For CMOs, It's Super Bowl Season, And They Had Better Get Creative

It’s officially summer. And for the public at large, thoughts are turning to the Summer Olympics. But for the major marketers, it’s already Super Bowl season. CBS has reported that roughly half of the advertising inventory for next year’s Super Bowl XLVII has already been booked. And every other big brand is considering this investment.

And what an investment it is. In addition to the $3.5–$4 million outlay per 30 seconds of airtime, there are the costs of producing the TV spots, synchronizing social efforts and making sure that retail channels, in whatever form they take, are up to snuff. But CMOs are not foolish — the Super Bowl is a very special event for brands. Not only does a brand get the largest U.S. viewership possible, it also gets something unique— a public that is actively interested in advertising. If ever there were an opportunity to position a brand in our American culture, this is it.

But how does a marketer ensure a spectacular ROI come February 2013? This is where the findings from Social Bowl 2012 come into play. During Super Bowl XLVI, the advertising agency McKinney and business-analytics software provider EvoApp teamed to determine what drives the lasting business return on Super Bowl advertising investments. Across 35 different advertisers, we collected 30 different variables related to their marketing efforts. And we examined business performance along three different dimensions: social-media momentum, digital interest, and the media value of all digital engagement in the brand. Then we crunched, munched and correlated the numbers to see what was important.

So where should Super Bowl marketers focus? Here are our recommendations.

Creative really matters. The brands with the best TV creative, as deemed by the people, experienced the most social momentum and digital interest, and that momentum lasted weeks longer than those with merely “average” creative. Here is a chart that shows USA Today’s Super Bowl AdMeter rankings for each brand’s spots, and the corresponding business ROI estimated by Social Bowl 2012:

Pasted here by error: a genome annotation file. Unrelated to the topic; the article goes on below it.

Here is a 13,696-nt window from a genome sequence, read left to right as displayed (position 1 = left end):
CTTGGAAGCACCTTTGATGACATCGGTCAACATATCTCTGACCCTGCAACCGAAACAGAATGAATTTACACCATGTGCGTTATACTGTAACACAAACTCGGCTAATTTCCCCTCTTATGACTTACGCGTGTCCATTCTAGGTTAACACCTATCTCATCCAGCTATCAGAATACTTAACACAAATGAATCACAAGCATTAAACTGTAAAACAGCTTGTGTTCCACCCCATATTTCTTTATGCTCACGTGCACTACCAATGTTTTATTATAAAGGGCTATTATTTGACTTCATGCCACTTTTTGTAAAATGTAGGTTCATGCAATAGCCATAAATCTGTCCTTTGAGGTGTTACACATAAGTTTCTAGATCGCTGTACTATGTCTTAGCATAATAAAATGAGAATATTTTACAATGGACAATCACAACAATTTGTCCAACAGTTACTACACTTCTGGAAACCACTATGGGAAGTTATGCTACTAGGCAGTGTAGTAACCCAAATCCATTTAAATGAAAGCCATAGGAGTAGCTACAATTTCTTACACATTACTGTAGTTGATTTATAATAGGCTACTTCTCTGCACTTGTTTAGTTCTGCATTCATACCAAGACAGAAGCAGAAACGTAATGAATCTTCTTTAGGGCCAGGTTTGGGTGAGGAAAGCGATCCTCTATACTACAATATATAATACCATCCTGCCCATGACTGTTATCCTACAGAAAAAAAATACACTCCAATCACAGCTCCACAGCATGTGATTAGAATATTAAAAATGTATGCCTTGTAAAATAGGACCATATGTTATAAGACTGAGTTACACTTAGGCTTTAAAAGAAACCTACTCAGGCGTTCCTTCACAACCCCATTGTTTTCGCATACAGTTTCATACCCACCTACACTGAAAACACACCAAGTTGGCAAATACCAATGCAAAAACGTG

Simply put, if you want people to talk about your brand, give them something to talk about.

Don’t spend a ton of money; spend the right amount. Budweiser and Coca-Cola spent approximately $14 million each on their TV ad presences, and Coke doubled down with a co-viewing site featuring their lovable polar bears. Yet both brands ranked in the middle of the pack. Kia, our winner, spent only $7 million. How did they do it? A beloved TV spot that combined sex, rock and roll, and hoagies — a winning trifecta for any man lusting after a reasonably priced performance sedan. And they were savvy about prelaunching their spot when there was no competition from major automotive brands.

This leads to our last recommendation.

Launch your ad like the studios launch their movies. This year, 83% of the brands unveiled their spots ahead of the game. And for good reason: Hundreds of thousands of social mentions were garnered based on these prereleases. Yet now there’s clutter in the prerelease strategy. In the week before the game, 60% of all brands launched their ads. CMOs need to pick a release date that is not crowded by big, tentpole brands like VW or Chevy. And the release game plan should factor in the social strategy, the personality of their brand and the TV spot itself. Is it a star-heavy blockbuster like “The Avengers?” Or a long, intriguing tease like “The Blair Witch Project?” A cohesive strategy that blends paid and shared media is essential.

Whether you are in front of the screen or planning for being on multiple screens, there is no better time to be in advertising than the Super Bowl. I can’t wait to see how the decisions made by CMOs today become real experiences on Super Bowl Sunday next year.

Read More at: Forbes